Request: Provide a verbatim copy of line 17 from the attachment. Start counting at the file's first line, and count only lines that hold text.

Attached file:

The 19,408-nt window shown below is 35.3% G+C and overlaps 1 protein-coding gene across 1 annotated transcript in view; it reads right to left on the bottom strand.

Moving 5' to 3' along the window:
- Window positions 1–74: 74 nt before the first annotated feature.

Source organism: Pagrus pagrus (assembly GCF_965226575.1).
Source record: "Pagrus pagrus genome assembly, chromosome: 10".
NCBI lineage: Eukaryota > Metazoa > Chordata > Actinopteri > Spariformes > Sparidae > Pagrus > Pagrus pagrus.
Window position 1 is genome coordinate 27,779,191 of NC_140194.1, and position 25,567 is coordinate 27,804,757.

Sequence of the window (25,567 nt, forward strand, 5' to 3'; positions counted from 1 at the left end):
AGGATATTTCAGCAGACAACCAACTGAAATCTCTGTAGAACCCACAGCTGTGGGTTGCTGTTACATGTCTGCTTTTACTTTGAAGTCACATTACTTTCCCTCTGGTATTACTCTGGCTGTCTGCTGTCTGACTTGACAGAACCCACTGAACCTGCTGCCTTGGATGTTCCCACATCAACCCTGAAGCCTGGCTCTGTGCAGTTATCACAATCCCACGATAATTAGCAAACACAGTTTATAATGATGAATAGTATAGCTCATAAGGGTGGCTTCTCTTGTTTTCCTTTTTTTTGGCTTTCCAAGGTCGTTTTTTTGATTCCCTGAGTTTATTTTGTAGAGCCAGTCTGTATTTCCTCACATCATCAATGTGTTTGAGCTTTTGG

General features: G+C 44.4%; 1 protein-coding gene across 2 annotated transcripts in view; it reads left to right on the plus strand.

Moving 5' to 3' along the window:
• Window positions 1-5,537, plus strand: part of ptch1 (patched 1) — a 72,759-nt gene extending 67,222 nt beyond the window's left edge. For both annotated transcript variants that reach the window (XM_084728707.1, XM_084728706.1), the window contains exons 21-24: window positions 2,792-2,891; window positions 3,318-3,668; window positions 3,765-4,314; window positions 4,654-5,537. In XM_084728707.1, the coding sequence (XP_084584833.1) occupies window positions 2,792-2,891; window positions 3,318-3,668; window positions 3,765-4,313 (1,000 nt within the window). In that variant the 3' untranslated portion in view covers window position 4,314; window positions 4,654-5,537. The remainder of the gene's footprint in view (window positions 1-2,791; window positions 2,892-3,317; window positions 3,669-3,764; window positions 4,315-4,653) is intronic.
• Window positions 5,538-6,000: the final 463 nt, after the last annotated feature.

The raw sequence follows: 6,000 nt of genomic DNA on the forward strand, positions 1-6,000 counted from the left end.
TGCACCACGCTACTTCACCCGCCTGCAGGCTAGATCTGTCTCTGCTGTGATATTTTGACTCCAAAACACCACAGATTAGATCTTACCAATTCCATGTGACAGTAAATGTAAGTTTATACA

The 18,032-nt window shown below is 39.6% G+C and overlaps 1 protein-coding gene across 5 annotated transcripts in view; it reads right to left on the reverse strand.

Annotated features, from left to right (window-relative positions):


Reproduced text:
Annotated features, from left to right (window-relative positions):